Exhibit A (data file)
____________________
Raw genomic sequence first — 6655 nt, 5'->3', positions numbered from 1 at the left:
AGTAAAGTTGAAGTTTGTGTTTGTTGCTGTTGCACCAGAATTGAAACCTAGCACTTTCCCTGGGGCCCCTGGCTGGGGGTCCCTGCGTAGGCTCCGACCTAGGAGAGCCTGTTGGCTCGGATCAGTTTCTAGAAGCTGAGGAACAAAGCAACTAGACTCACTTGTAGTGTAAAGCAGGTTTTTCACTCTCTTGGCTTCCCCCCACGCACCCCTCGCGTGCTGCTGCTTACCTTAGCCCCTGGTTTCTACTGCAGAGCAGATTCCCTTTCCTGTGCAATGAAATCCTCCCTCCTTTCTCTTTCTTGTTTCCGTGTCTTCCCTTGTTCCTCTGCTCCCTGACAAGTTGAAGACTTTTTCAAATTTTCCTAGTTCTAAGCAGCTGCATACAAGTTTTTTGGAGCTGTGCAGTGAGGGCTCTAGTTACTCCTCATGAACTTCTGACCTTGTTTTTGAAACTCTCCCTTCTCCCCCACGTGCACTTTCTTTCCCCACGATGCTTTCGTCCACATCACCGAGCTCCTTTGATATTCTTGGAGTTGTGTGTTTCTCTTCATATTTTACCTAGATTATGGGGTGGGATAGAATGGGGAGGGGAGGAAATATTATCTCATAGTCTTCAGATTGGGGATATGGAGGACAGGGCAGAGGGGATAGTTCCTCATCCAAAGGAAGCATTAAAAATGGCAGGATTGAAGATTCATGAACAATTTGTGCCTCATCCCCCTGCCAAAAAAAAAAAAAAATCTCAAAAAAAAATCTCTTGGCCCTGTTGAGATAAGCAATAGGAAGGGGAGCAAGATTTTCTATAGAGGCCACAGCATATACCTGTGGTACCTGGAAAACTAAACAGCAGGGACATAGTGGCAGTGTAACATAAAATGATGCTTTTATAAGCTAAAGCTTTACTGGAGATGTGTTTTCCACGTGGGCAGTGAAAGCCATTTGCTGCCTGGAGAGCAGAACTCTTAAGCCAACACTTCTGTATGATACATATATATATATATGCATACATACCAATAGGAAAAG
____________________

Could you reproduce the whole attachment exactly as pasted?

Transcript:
Raw genomic sequence first — 6655 nt, 5'->3', positions numbered from 1 at the left:
AGTAAAGTTGAAGTTTGTGTTTGTTGCTGTTGCACCAGAATTGAAACCTAGCACTTTCCCTGGGGCCCCTGGCTGGGGGTCCCTGCGTAGGCTCCGACCTAGGAGAGCCTGTTGGCTCGGATCAGTTTCTAGAAGCTGAGGAACAAAGCAACTAGACTCACTTGTAGTGTAAAGCAGGTTTTTCACTCTCTTGGCTTCCCCCCACGCACCCCTCGCGTGCTGCTGCTTACCTTAGCCCCTGGTTTCTACTGCAGAGCAGATTCCCTTTCCTGTGCAATGAAATCCTCCCTCCTTTCTCTTTCTTGTTTCCGTGTCTTCCCTTGTTCCTCTGCTCCCTGACAAGTTGAAGACTTTTTCAAATTTTCCTAGTTCTAAGCAGCTGCATACAAGTTTTTTGGAGCTGTGCAGTGAGGGCTCTAGTTACTCCTCATGAACTTCTGACCTTGTTTTTGAAACTCTCCCTTCTCCCCCACGTGCACTTTCTTTCCCCACGATGCTTTCGTCCACATCACCGAGCTCCTTTGATATTCTTGGAGTTGTGTGTTTCTCTTCATATTTTACCTAGATTATGGGGTGGGATAGAATGGGGAGGGGAGGAAATATTATCTCATAGTCTTCAGATTGGGGATATGGAGGACAGGGCAGAGGGGATAGTTCCTCATCCAAAGGAAGCATTAAAAATGGCAGGATTGAAGATTCATGAACAATTTGTGCCTCATCCCCCTGCCAAAAAAAAAAAAAAATCTCAAAAAAAAATCTCTTGGCCCTGTTGAGATAAGCAATAGGAAGGGGAGCAAGATTTTCTATAGAGGCCACAGCATATACCTGTGGTACCTGGAAAACTAAACAGCAGGGACATAGTGGCAGTGTAACATAAAATGATGCTTTTATAAGCTAAAGCTTTACTGGAGATGTGTTTTCCACGTGGGCAGTGAAAGCCATTTGCTGCCTGGAGAGCAGAACTCTTAAGCCAACACTTCTGTATGATACATATATATATATATGCATACATACCAATAGGAAAAG